Custard. Crust. Curse words. It was messy.
Wracked with fat snotty tears, I accepted ECG’s hug of comfort, tried to calm down, then set out to clean up the disaster. Slopping custard up in big spoonfuls and scrubbing it out of the grout between the tiles just made me cry again, so I gave in to the tears and wept while I cleaned. I felt like a sponge absorbing frustrations: the dessert was ruined, it was a bitch to clean up, it was late and I was very tired, and I had no idea what to do for Easter dessert the next day. I felt stupid and angry at myself.
I did the only thing I could do in such a state; I went to bed.
If it were the movies, I would say next that in the morning, the sun shone brightly, birds sang, and a whole cake, free from disaster, waited for me downstairs. It was Easter after all. I mean, resurrection is expected. But alas, all that waited for me downstairs was a messy bowl of mushy cake remnants in the refrigerator. I woke spitting angry invectives at myself, but realized it was Easter and I better practice the whole point of the day. I forgave myself. It sounds so cheesy to say that, but it isn’t nearly as easy to do as it should be. I did it though. Once I was no longer angry, I felt flexible and able to conquer the challenge ahead of me. As we all know (it is no new lesson here) being angry takes a lot of mental energy and letting go of it allows one to apply that mental energy to much more productive tasks. Short on time—two hours before church, after which would follow the Easter lunch—I had to figure out something to do. Making the cake again was impossible since I had neither enough time nor enough eggs to pull it off. The sorbet, once a backup plan, now would have to be central to the dessert. I’d need to make something to complement it. I thought of the crust of the previously planned cake, and figured that I had just enough time to throw that part of the recipe together and turn it into cookies or bars. I added a little extra Sauternes to the batter to make it even more fragrantly delicious, pressed the batter into pie pans, and voila, created a perfect Easter dessert. The combination of crust and dense interior of the bars (if any one knows a prettier term for “bars,” please let me know, as this recipe could certainly use it), along with the undeniably wonderful flavors of almond, Sauternes, and vanilla made them irresistible, while the strawberries and rosewater melded together into gorgeous true-red scoops of perfumed perfection.
Forgiveness sure is delicious.
Strawberry-Rose Sorbet and Sauternes-Almond Bars
For the sorbet (from April’s Sunset), you will need:
1/3 cup plus 1 tablespoon sugar
1 pound fresh strawberries, rinsed, and stems removed
1 ½ tablespoons of rosewater
2 tablespoons of lemon juice
1/8 teaspoon salt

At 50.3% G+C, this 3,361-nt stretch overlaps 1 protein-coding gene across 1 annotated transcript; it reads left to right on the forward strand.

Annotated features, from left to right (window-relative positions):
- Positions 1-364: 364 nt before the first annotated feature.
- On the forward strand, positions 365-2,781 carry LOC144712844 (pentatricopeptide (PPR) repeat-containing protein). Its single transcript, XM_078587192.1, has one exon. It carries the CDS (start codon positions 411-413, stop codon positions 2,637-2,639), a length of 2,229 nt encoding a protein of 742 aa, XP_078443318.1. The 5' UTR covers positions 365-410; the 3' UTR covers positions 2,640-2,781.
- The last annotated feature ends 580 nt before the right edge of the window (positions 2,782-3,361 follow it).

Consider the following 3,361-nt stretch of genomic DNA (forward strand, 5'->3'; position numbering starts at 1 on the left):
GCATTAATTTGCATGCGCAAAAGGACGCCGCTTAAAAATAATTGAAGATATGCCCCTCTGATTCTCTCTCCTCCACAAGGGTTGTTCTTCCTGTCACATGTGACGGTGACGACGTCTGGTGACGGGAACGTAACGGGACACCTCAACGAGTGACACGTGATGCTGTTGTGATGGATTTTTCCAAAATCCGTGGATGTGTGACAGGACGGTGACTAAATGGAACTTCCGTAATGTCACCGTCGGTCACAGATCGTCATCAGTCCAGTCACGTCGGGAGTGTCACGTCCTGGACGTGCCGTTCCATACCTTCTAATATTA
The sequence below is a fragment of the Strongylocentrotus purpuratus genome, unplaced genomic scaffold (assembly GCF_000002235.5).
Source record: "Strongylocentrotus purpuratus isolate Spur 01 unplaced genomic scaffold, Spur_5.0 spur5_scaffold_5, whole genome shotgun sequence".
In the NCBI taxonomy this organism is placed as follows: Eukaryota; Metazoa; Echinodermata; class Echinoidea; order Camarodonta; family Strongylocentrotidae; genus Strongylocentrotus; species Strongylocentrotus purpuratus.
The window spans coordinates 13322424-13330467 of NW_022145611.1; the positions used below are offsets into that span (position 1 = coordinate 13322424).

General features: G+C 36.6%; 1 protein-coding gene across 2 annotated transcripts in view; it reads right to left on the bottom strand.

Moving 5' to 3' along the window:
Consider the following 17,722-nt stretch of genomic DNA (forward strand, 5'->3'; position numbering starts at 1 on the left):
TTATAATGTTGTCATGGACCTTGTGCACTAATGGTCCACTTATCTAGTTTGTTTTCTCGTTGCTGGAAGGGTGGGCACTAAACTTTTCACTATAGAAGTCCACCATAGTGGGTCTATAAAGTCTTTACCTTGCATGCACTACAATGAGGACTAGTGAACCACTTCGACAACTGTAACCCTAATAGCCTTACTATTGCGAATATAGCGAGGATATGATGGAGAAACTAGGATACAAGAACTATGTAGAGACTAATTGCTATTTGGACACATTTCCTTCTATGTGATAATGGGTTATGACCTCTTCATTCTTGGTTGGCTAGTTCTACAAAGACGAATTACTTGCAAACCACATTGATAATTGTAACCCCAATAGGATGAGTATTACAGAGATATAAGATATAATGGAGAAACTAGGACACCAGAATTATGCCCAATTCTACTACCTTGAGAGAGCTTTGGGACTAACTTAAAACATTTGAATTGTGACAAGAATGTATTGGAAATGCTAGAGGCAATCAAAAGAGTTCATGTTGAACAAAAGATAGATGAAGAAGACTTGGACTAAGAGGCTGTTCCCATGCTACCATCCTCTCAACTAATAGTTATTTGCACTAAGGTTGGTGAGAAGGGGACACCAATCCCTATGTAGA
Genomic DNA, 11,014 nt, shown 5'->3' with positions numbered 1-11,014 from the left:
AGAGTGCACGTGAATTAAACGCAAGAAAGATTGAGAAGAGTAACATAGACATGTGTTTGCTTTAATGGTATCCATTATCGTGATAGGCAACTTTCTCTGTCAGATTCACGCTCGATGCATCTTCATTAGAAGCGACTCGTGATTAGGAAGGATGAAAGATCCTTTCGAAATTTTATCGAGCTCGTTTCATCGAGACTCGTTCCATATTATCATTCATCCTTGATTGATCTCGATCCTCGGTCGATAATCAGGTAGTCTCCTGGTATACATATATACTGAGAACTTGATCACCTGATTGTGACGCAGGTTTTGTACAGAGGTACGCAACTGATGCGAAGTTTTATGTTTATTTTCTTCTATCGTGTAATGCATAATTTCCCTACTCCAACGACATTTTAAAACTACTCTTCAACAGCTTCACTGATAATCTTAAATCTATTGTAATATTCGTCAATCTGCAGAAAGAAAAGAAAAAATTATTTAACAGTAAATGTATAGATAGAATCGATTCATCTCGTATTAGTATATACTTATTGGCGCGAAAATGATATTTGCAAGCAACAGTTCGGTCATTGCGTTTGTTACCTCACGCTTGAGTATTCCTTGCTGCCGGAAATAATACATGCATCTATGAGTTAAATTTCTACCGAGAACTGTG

To make the sorbet:
Bring the sugar and ½ cup of water to a simmer over medium high heat. Stir to dissolve the sugar, then remove from heat and set to cool to room temperature.
Purée strawberries in a food process until smooth then pour through a sieve into a mixing bowl. The sieve will catch the seeds, but you’ll have to press the fruit through. It will take a few minutes of scraping the solids with a large spoon against the side of the sieve to get most of the fruit through. Toss the seeds.
Into the mixing bowl with the fruit, pour the sugar syrup, rosewater, lemon juice and salt. Remember to taste the sorbet base before chilling: as with all frozen desserts, it should be a little too sweet because the cold will dampen your taste buds' ability to taste sweetness. Stir well, then place the bowl in the refrigerator to chill completely before following the directions from your ice cream maker to freeze into a sorbet.
For the bars (adapted from Martha Stewart Living, April 2004), you will need:
2 ¼ cups flour
½ cup ground almonds
1 ½ teaspoons baking powder
¼ teaspoon salt
12 tablespoons unsalted butter, cut into 1 inch pieces
1 ½ cups sugar
3 egg yolks
¼ cup Sauternes
1 teaspoon almond extract
The seeds scraped from one vanilla bean*
*To do this, place the bean lengthwise on a cutting board. With a short, sharp knife, cut the bean along its length. You will end up with two long halves. Hold one end of the bean half tightly against the cutting board and scrape out the tiny seeds with the knife by dragging it forcefully along the beans interior. Do the same to the other side. You will end up with about ¼ teaspoon of seeds. Do not discard the bean shells, but instead, place them in a small jar, fill the jar with sugar, and let sit in a dark place. After a few days, the sugar will be perfumed beautifully by the bean shells. Use the wonderful vanilla-scented sugar to flavor whipped cream, your coffee, or anything else in which you’d like the flavor of vanilla.
To make the bars: